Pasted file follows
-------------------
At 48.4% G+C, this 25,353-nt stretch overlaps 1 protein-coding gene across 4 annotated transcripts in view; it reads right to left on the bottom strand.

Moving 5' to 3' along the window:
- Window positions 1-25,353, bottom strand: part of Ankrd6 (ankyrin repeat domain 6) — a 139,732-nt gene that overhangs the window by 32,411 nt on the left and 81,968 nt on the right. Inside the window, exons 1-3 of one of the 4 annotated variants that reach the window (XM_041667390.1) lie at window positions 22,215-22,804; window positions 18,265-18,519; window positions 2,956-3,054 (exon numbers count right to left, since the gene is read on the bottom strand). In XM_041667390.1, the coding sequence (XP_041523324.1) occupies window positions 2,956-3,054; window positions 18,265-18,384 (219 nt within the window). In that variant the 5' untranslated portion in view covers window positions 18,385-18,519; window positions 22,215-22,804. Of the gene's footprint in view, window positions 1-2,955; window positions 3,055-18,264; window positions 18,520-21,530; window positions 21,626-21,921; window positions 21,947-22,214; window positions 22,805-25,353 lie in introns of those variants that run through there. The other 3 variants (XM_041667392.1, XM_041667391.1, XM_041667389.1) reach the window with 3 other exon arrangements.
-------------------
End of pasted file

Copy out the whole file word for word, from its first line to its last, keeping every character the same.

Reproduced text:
At 48.4% G+C, this 25,353-nt stretch overlaps 1 protein-coding gene across 4 annotated transcripts in view; it reads right to left on the bottom strand.

Moving 5' to 3' along the window:
- Window positions 1-25,353, bottom strand: part of Ankrd6 (ankyrin repeat domain 6) — a 139,732-nt gene that overhangs the window by 32,411 nt on the left and 81,968 nt on the right. Inside the window, exons 1-3 of one of the 4 annotated variants that reach the window (XM_041667390.1) lie at window positions 22,215-22,804; window positions 18,265-18,519; window positions 2,956-3,054 (exon numbers count right to left, since the gene is read on the bottom strand). In XM_041667390.1, the coding sequence (XP_041523324.1) occupies window positions 2,956-3,054; window positions 18,265-18,384 (219 nt within the window). In that variant the 5' untranslated portion in view covers window positions 18,385-18,519; window positions 22,215-22,804. Of the gene's footprint in view, window positions 1-2,955; window positions 3,055-18,264; window positions 18,520-21,530; window positions 21,626-21,921; window positions 21,947-22,214; window positions 22,805-25,353 lie in introns of those variants that run through there. The other 3 variants (XM_041667392.1, XM_041667391.1, XM_041667389.1) reach the window with 3 other exon arrangements.